This case highlights many issues of the hearing impaired with minimal speech, especially related to assessment, diagnosis and management which mainly arise due to limited communication and inability to use sign language by examiners. There is no universally accepted method of mental status examination in hearing impaired with minimal speech, and use of available scales may increase the risk of false positive psychotic symptoms. Miss V communicated with only gestures as she did not attend school teaching sign language. It was challenging for the patient to give elaborate descriptions of the phenomenon she experienced as well as for the examiner to discern the special qualities of the patient's inner experience.

Assessment of psychiatric disorders offsets methodological challenges in relation to verbal communication and diagnostic process. The immature language understanding, verbal disfluency and poor vocabulary exhibited by many hearing-impaired hamper accurate psychiatric evaluation.[13]

Barriers in communication are a challenge for patients, mental health workers as well as caregivers with difficulty in assessment, diagnosis, management, and rehabilitation of such patients. Antipsychotic medications are helpful for associated psychotic symptoms, but the rehabilitation services need to be updated for the inclusion of the mentally ill hearing impaired patients. Furthermore, more specialized scales and questions focusing on the behavioral correlates might improve the diagnostic process, particularly in this subpopulation of patients. Training of mental health workers in communication with such patients continues to be a challenge that adversely affects the ability for deaf people to recover from mental health problems.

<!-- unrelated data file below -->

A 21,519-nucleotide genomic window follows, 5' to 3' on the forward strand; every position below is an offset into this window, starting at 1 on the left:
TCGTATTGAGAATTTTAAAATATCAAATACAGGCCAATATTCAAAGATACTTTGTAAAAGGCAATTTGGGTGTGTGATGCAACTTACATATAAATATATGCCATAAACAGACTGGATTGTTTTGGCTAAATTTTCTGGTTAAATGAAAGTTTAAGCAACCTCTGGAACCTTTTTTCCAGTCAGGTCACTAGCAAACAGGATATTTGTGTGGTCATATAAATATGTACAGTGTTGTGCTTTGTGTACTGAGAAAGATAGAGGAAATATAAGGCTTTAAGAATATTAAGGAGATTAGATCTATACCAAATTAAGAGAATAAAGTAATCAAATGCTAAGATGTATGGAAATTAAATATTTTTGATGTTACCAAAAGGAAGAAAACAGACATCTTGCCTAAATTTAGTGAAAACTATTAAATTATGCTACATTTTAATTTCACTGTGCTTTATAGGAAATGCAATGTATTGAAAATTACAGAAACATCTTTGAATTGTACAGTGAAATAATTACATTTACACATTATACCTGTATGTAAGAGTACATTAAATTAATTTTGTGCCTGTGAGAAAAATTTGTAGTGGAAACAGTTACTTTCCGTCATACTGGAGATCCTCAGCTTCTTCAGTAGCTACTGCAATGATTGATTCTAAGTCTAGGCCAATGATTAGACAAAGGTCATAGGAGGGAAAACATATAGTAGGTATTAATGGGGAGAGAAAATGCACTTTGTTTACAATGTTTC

Declaration of patient consent

The authors certify that they have obtained all appropriate patient consent forms. In the form, the patient has given her consent for her images and other clinical information to be reported in the journal. The patient understand that names and initials will not be published and due efforts will be made to conceal identity, but anonymity cannot be guaranteed.

Financial support and sponsorship


Conflicts of interest

There are no conflicts of interest.

  References Top

Keats BJ, Corey DP. The usher syndromes. Am J Med Genet 1999;89:158-66.  Back to cited text no. 1
Hallgren B. Retinitis pigmentosa combined with congenital deafness; with vestibulo-cerebellar ataxia and mental abnormality in a proportion of cases: A clinical and genetico-statistical study. Acta Psychiatr Scand Suppl 1959;34:1-01.  Back to cited text no. 2
Dammeyer J. Children with usher syndrome: Mental and behavioral disorders. Behav Brain Funct 2012;8:16.  Back to cited text no. 3
Bailly D, Dechoulydelenclave MB, Lauwerier L. Hearing impairment and psychopathological disorders in children and adolescents. Review of the recent literature. Encephale 2003;29:329-37.  Back to cited text no. 4
ICD-10 Classifications of Mental and Behavioural Disorder: Clinical Descriptions and Disgnostic Guidelines. Geneva: World Health Organisation; 1992.  Back to cited text no. 5
Keats BJ, Savas S. Genetic heterogeneity in usher syndrome. Am J Med Genet A 2004;130A: 13-6.  Back to cited text no. 6
Yan D, Liu XZ. Genetics and pathological mechanisms of usher syndrome. J Hum Genet 2010;55:327-35.  Back to cited text no. 7
Williams DS. Usher syndrome: Animal models, retinal function of usher proteins, and prospects for gene therapy. Vision Res 2008;48:433-41.  Back to cited text no. 8
Mangotich M, Misiaszek J. Atypical psychosis in usher's syndrome. Psychosomatics 1983;24:674-5.  Back to cited text no. 9
McDonald C, Kenna P, Larkin T. Retinitis pigmentosa and schizophrenia. Eur Psychiatry 1998;13:423-6.  Back to cited text no. 10
Schaefer GB, Bodensteiner JB, Thompson JN Jr., Kimberling WJ, Craft JM. Volumetric neuroimaging in usher syndrome: Evidence of global involvement. Am J Med Genet 1998;79:1-4.  Back to cited text no. 11
Peterson CC, Slaughter VP. Telling the story of 'theory of mind': Deaf and hearing children's narratives and mental state understanding. Br J Dev Psychol 2006;24:151-79.  Back to cited text no. 12
Landsberger SA, Diaz DR. Identifying and assessing psychosis in deaf psychiatric patients. Curr Psychiatry Rep 2011;13:198-202.  Back to cited text no. 13